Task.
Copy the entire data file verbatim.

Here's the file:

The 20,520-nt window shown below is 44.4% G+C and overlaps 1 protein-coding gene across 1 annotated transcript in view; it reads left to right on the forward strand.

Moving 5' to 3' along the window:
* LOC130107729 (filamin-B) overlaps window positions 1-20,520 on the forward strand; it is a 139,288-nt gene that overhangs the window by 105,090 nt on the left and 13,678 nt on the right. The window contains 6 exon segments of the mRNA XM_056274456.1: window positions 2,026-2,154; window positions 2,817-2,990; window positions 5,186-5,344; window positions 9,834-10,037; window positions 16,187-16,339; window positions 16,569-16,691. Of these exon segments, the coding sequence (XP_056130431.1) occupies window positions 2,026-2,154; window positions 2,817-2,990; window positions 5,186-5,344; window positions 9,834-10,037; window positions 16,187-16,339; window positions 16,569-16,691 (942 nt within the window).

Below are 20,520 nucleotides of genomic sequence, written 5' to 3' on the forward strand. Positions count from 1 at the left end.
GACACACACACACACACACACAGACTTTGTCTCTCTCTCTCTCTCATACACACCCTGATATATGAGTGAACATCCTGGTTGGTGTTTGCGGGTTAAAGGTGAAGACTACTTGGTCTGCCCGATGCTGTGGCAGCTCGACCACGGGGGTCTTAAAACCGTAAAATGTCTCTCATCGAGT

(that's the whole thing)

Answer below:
The 20,520-nt window shown below is 44.4% G+C and overlaps 1 protein-coding gene across 1 annotated transcript in view; it reads left to right on the forward strand.

Moving 5' to 3' along the window:
* LOC130107729 (filamin-B) overlaps window positions 1-20,520 on the forward strand; it is a 139,288-nt gene that overhangs the window by 105,090 nt on the left and 13,678 nt on the right. The window contains 6 exon segments of the mRNA XM_056274456.1: window positions 2,026-2,154; window positions 2,817-2,990; window positions 5,186-5,344; window positions 9,834-10,037; window positions 16,187-16,339; window positions 16,569-16,691. Of these exon segments, the coding sequence (XP_056130431.1) occupies window positions 2,026-2,154; window positions 2,817-2,990; window positions 5,186-5,344; window positions 9,834-10,037; window positions 16,187-16,339; window positions 16,569-16,691 (942 nt within the window).

Below are 20,520 nucleotides of genomic sequence, written 5' to 3' on the forward strand. Positions count from 1 at the left end.
GACACACACACACACACACACAGACTTTGTCTCTCTCTCTCTCTCATACACACCCTGATATATGAGTGAACATCCTGGTTGGTGTTTGCGGGTTAAAGGTGAAGACTACTTGGTCTGCCCGATGCTGTGGCAGCTCGACCACGGGGGTCTTAAAACCGTAAAATGTCTCTCATCGAGT